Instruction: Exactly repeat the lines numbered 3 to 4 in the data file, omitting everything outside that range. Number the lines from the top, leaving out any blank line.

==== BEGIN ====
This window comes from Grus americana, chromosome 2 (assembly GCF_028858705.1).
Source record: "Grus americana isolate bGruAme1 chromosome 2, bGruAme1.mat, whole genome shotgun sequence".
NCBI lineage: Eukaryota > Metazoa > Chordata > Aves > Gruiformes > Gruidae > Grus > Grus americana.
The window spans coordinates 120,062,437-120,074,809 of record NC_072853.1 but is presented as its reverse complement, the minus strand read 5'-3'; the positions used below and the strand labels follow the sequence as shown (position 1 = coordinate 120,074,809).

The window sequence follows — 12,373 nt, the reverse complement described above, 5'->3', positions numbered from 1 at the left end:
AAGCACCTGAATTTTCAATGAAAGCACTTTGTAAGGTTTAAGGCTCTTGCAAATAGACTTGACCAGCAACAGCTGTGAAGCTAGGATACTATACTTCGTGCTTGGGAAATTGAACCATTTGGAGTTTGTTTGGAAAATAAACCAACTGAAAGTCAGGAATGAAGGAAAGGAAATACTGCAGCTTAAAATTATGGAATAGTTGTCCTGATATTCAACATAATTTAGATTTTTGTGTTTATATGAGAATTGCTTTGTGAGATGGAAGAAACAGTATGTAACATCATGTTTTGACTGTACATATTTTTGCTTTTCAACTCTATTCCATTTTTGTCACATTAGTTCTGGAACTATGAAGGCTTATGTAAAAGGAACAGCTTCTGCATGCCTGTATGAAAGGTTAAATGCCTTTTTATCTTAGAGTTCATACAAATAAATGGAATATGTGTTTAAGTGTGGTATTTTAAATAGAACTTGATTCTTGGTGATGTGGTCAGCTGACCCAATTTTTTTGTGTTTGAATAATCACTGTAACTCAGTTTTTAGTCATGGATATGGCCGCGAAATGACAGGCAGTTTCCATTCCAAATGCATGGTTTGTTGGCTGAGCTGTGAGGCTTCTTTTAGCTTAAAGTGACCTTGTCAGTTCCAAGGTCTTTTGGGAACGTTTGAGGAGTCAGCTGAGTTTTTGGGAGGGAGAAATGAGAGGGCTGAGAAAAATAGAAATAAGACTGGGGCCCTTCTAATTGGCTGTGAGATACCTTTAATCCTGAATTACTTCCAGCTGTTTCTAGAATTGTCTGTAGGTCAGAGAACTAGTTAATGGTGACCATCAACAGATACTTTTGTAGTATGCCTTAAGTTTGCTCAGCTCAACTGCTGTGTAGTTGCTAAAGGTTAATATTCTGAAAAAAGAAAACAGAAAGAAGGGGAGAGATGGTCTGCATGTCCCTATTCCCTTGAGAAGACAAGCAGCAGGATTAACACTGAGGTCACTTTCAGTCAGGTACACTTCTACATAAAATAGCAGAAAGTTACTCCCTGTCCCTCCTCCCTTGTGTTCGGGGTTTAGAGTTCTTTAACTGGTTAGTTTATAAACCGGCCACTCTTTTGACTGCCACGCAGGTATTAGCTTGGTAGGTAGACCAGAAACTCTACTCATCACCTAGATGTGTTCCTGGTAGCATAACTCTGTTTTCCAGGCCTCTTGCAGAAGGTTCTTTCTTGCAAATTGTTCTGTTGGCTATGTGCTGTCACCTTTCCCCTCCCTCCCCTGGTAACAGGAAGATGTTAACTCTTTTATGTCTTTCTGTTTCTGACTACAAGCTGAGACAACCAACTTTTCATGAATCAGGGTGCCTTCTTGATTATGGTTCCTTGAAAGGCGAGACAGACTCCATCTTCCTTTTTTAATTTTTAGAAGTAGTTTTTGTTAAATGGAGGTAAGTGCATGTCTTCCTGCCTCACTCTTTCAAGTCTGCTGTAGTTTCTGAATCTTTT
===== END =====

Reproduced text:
NCBI lineage: Eukaryota > Metazoa > Chordata > Aves > Gruiformes > Gruidae > Grus > Grus americana.
The window spans coordinates 120,062,437-120,074,809 of record NC_072853.1 but is presented as its reverse complement, the minus strand read 5'-3'; the positions used below and the strand labels follow the sequence as shown (position 1 = coordinate 120,074,809).